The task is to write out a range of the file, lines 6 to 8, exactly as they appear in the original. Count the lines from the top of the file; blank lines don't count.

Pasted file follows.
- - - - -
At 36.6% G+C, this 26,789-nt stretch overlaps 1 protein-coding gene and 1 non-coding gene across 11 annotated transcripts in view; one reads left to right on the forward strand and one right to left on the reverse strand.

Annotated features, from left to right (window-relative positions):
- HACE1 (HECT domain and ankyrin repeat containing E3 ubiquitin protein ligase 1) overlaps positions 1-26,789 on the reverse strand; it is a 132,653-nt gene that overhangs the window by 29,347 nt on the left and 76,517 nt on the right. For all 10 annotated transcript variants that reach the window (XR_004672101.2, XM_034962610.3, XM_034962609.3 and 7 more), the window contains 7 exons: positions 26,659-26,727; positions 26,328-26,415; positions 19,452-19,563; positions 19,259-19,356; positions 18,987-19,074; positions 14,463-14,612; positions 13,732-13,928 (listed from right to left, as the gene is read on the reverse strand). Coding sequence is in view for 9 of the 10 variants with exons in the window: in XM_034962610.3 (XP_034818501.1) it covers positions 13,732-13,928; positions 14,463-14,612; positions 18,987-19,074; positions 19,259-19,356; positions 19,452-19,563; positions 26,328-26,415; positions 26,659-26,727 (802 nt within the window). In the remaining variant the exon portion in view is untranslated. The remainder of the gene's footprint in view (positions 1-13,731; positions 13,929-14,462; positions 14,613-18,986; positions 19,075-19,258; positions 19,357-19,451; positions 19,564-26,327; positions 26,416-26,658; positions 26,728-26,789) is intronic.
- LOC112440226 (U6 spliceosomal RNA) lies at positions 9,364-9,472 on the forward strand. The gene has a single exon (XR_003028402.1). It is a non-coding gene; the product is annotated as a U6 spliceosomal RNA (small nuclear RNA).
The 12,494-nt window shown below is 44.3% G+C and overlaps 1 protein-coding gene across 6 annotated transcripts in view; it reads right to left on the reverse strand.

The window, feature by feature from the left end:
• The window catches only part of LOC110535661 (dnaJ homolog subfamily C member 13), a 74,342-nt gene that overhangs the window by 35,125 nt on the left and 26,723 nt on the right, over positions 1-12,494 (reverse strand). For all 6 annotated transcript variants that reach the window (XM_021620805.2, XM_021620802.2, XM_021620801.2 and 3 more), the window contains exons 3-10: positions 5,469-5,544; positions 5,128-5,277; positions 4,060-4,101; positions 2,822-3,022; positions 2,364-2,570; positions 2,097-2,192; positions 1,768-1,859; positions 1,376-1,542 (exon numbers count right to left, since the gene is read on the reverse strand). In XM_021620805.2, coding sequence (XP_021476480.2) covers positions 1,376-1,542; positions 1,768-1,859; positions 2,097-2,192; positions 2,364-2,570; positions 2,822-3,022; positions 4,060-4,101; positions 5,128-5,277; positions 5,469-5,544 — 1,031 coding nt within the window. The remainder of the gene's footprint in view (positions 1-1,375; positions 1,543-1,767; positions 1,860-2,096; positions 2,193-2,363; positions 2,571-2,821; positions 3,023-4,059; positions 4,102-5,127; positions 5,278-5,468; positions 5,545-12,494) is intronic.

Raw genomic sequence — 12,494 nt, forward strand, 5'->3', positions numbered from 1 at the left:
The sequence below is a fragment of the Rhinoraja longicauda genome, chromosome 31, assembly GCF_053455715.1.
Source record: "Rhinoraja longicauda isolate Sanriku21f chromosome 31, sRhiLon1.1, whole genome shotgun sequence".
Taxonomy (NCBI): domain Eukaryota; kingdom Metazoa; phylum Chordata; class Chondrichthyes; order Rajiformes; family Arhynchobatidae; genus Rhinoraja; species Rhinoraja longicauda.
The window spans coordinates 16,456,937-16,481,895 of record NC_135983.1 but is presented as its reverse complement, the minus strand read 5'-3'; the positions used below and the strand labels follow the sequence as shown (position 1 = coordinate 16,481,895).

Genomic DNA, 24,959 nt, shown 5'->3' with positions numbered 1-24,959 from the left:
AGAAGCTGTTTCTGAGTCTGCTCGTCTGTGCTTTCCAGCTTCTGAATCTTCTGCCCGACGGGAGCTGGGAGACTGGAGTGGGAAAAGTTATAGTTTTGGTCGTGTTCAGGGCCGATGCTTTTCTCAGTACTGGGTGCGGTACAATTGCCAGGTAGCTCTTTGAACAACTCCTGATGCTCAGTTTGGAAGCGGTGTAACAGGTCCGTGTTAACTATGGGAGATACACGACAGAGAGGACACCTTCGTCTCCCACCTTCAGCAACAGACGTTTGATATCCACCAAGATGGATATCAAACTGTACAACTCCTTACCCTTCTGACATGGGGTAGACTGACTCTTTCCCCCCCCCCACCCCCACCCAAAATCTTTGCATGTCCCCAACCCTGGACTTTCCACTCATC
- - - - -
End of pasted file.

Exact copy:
The window, feature by feature from the left end:
• The window catches only part of LOC110535661 (dnaJ homolog subfamily C member 13), a 74,342-nt gene that overhangs the window by 35,125 nt on the left and 26,723 nt on the right, over positions 1-12,494 (reverse strand). For all 6 annotated transcript variants that reach the window (XM_021620805.2, XM_021620802.2, XM_021620801.2 and 3 more), the window contains exons 3-10: positions 5,469-5,544; positions 5,128-5,277; positions 4,060-4,101; positions 2,822-3,022; positions 2,364-2,570; positions 2,097-2,192; positions 1,768-1,859; positions 1,376-1,542 (exon numbers count right to left, since the gene is read on the reverse strand). In XM_021620805.2, coding sequence (XP_021476480.2) covers positions 1,376-1,542; positions 1,768-1,859; positions 2,097-2,192; positions 2,364-2,570; positions 2,822-3,022; positions 4,060-4,101; positions 5,128-5,277; positions 5,469-5,544 — 1,031 coding nt within the window. The remainder of the gene's footprint in view (positions 1-1,375; positions 1,543-1,767; positions 1,860-2,096; positions 2,193-2,363; positions 2,571-2,821; positions 3,023-4,059; positions 4,102-5,127; positions 5,278-5,468; positions 5,545-12,494) is intronic.

Raw genomic sequence — 12,494 nt, forward strand, 5'->3', positions numbered from 1 at the left: